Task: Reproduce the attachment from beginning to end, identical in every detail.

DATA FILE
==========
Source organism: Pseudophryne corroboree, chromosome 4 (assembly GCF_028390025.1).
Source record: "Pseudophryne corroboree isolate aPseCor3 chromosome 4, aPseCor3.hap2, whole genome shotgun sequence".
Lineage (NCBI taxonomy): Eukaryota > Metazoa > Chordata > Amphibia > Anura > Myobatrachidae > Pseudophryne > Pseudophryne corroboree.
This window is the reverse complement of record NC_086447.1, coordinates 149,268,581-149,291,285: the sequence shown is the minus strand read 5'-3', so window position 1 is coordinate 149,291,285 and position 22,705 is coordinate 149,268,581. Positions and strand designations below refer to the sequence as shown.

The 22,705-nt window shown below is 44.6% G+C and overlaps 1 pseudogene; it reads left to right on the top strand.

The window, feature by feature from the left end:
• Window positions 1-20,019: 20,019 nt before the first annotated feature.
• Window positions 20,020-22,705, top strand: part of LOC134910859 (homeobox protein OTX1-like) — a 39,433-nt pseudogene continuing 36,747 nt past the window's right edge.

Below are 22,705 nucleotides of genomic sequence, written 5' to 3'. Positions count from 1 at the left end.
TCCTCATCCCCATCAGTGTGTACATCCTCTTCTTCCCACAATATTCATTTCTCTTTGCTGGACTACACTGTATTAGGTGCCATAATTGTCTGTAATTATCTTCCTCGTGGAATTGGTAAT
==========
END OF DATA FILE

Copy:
Source organism: Pseudophryne corroboree, chromosome 4 (assembly GCF_028390025.1).
Source record: "Pseudophryne corroboree isolate aPseCor3 chromosome 4, aPseCor3.hap2, whole genome shotgun sequence".
Lineage (NCBI taxonomy): Eukaryota > Metazoa > Chordata > Amphibia > Anura > Myobatrachidae > Pseudophryne > Pseudophryne corroboree.
This window is the reverse complement of record NC_086447.1, coordinates 149,268,581-149,291,285: the sequence shown is the minus strand read 5'-3', so window position 1 is coordinate 149,291,285 and position 22,705 is coordinate 149,268,581. Positions and strand designations below refer to the sequence as shown.

The 22,705-nt window shown below is 44.6% G+C and overlaps 1 pseudogene; it reads left to right on the top strand.

The window, feature by feature from the left end:
• Window positions 1-20,019: 20,019 nt before the first annotated feature.
• Window positions 20,020-22,705, top strand: part of LOC134910859 (homeobox protein OTX1-like) — a 39,433-nt pseudogene continuing 36,747 nt past the window's right edge.

Below are 22,705 nucleotides of genomic sequence, written 5' to 3'. Positions count from 1 at the left end.
TCCTCATCCCCATCAGTGTGTACATCCTCTTCTTCCCACAATATTCATTTCTCTTTGCTGGACTACACTGTATTAGGTGCCATAATTGTCTGTAATTATCTTCCTCGTGGAATTGGTAAT